If your periods are so heavy that they limit your lifestyle, make an appointment with your doctor or other health care provider.
Here's some information to help you prepare for your appointment and know what to expect from your provider.
What you can do
To prepare for your appointment:
- Ask if there are any pre-appointment instructions. Your doctor may ask you to track your menstrual cycles on a calendar, noting how long they last and how heavy the bleeding is.
- Write down any symptoms you're experiencing, and for how long. In addition to the frequency and volume of your periods, tell your doctor about other symptoms that typically occur around the time of your period, such as breast tenderness, menstrual cramps or pelvic pain.
- Write down key personal information, including any recent changes or stressors in your life. These factors can affect your menstrual cycle.
- Make a list of your key medical information, including other conditions for which you're being treated and the names of medications, vitamins or supplements you're taking.
- Write down questions to ask your doctor, to help make the most of your time together.
For menorrhagia, some basic questions to ask your doctor include:
- Are my periods abnormally heavy?
- Do I need any tests?
- What treatment approach do you recommend?
- Are there any side effects associated with these treatments?
- Will any of these treatments affect my ability to become pregnant?
- Are there any lifestyle changes I can make to help manage my symptoms?
- Could my symptoms change over time?
Don't hesitate to ask any other questions that occur to you during your appointment.
What to expect from your doctor
Your doctor is likely to ask you a number of questions, such as:
- When did your last period start?
- At what age did you begin menstruating?
- How have your periods changed over time?
- Do you experience breast tenderness or pelvic pain during your menstrual cycle?
- How long do your periods last?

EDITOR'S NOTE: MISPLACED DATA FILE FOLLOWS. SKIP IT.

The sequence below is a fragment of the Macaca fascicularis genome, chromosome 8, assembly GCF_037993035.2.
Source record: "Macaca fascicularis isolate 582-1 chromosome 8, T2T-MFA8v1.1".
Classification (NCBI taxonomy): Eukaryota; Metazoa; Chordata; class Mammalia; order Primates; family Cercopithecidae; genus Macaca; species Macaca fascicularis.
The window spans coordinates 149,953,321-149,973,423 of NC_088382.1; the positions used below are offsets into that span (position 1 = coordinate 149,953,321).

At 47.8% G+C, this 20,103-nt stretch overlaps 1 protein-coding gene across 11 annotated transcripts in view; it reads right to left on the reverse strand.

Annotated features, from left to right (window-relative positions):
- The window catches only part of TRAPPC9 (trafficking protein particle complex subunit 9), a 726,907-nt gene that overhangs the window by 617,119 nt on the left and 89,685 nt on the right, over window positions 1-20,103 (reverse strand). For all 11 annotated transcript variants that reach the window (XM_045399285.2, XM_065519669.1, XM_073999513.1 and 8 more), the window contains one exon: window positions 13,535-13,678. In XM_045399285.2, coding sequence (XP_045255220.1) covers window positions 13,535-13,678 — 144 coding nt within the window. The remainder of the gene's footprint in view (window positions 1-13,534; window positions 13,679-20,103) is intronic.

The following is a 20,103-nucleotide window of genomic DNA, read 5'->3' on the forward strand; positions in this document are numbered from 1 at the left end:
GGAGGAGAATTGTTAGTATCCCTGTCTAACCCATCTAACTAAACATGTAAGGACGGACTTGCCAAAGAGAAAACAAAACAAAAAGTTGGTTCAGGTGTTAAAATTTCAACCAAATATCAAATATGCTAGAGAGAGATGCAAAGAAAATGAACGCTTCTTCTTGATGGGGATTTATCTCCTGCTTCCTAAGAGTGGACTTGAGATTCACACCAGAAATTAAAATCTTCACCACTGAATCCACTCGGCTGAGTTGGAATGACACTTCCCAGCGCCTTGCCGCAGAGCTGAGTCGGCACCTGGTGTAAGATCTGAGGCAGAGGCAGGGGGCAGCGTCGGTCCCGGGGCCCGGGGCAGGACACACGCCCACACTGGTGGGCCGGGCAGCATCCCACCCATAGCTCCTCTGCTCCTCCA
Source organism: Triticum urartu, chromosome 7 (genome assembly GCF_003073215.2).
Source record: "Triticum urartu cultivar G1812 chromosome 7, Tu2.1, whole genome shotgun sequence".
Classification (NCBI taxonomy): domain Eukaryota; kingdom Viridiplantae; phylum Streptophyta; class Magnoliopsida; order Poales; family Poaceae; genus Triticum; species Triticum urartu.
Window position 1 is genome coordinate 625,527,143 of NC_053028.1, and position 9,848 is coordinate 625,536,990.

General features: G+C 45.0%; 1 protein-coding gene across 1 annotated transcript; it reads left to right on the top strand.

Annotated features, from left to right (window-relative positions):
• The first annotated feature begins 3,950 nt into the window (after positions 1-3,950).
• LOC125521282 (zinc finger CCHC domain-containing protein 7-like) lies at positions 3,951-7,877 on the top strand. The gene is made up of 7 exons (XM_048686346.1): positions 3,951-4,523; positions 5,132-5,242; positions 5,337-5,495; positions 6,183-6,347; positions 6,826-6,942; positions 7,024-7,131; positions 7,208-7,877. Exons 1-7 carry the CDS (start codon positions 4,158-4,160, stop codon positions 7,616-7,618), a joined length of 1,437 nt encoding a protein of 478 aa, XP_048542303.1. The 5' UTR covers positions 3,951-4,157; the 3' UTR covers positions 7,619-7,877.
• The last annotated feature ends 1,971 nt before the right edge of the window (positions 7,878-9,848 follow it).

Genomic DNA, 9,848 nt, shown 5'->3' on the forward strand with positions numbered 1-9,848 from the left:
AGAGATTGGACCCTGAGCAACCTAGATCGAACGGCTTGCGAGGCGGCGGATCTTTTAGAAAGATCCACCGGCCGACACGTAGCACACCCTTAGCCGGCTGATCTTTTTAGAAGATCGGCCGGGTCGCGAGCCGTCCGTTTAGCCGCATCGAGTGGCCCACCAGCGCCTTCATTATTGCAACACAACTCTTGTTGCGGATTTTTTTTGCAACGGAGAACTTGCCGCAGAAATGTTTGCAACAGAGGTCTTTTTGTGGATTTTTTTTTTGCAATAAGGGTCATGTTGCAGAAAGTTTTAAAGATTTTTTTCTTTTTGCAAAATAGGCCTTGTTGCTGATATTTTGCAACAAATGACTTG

- How frequently do you need to change your tampon or pad when you're menstruating?
- Do you experience severe cramping during your period?
- Do you experience fatigue during your period?
- How much do you exercise?
- Has your body weight recently changed?
- Have you recently experienced significant stress or emotional difficulty?
- Are you sexually active?
- Are you using any type of birth control?
- Do you have a family history of bleeding disorders?
- Do your symptoms limit your ability to function? For example, have you ever had to miss school or work because of your period?
- Are you currently being treated or have you recently been treated for any other medical conditions?
What you can do in the meantime
While you wait for your appointment, check with your family members to find out if any relatives have been diagnosed with bleeding disorders. In addition, start jotting down notes about how often and how much you bleed over the course of each month. To track the volume of bleeding, count how many tampons or pads you saturate during an average menstrual period.
July 02, 2014
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- Zacur HA. Chronic menorrhagia or anovulatory uterine bleeding. http://www.uptodate.com/home. Accessed April 6, 2014.
- Laughlin-Tommaso SK (expert opinion). Mayo Clinic, Rochester, Minn. April 15, 2014.
- Hesley GK, et al. MR-Guided focused ultrasound for the treatment of uterine fibroids. CardioVascular and Interventional Radiology. 2013;36:5.
- De Silva NK. Abnormal uterine bleeding in adolescents: Definition and evaluation. http://www.uptodate.com/home. Accessed May 13, 2014.
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